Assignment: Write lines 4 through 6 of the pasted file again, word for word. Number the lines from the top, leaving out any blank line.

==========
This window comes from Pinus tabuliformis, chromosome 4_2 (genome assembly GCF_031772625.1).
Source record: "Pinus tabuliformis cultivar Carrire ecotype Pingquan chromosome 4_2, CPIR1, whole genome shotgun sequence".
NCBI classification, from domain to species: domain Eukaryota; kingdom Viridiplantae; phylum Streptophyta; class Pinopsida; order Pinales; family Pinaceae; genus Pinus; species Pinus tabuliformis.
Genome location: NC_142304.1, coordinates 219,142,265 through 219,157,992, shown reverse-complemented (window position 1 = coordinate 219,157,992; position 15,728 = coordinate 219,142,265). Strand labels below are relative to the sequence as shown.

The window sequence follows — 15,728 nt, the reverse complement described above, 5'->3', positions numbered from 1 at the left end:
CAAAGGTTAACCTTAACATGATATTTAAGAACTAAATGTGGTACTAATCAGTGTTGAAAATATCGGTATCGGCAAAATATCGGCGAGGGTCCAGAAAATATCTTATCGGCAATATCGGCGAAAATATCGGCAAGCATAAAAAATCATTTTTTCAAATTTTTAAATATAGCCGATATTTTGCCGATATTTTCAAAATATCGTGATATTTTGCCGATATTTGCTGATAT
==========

Genome location: NC_142304.1, coordinates 219,142,265 through 219,157,992, shown reverse-complemented (window position 1 = coordinate 219,157,992; position 15,728 = coordinate 219,142,265). Strand labels below are relative to the sequence as shown.

The window sequence follows — 15,728 nt, the reverse complement described above, 5'->3', positions numbered from 1 at the left end:
CAAAGGTTAACCTTAACATGATATTTAAGAACTAAATGTGGTACTAATCAGTGTTGAAAATATCGGTATCGGCAAAATATCGGCGAGGGTCCAGAAAATATCTTATCGGCAATATCGGCGAAAATATCGGCAAGCATAAAAAATCATTTTTTCAAATTTTTAAATATAGCCGATATTTTGCCGATATTTTCAAAATATCGTGATATTTTGCCGATATTTGCTGATAT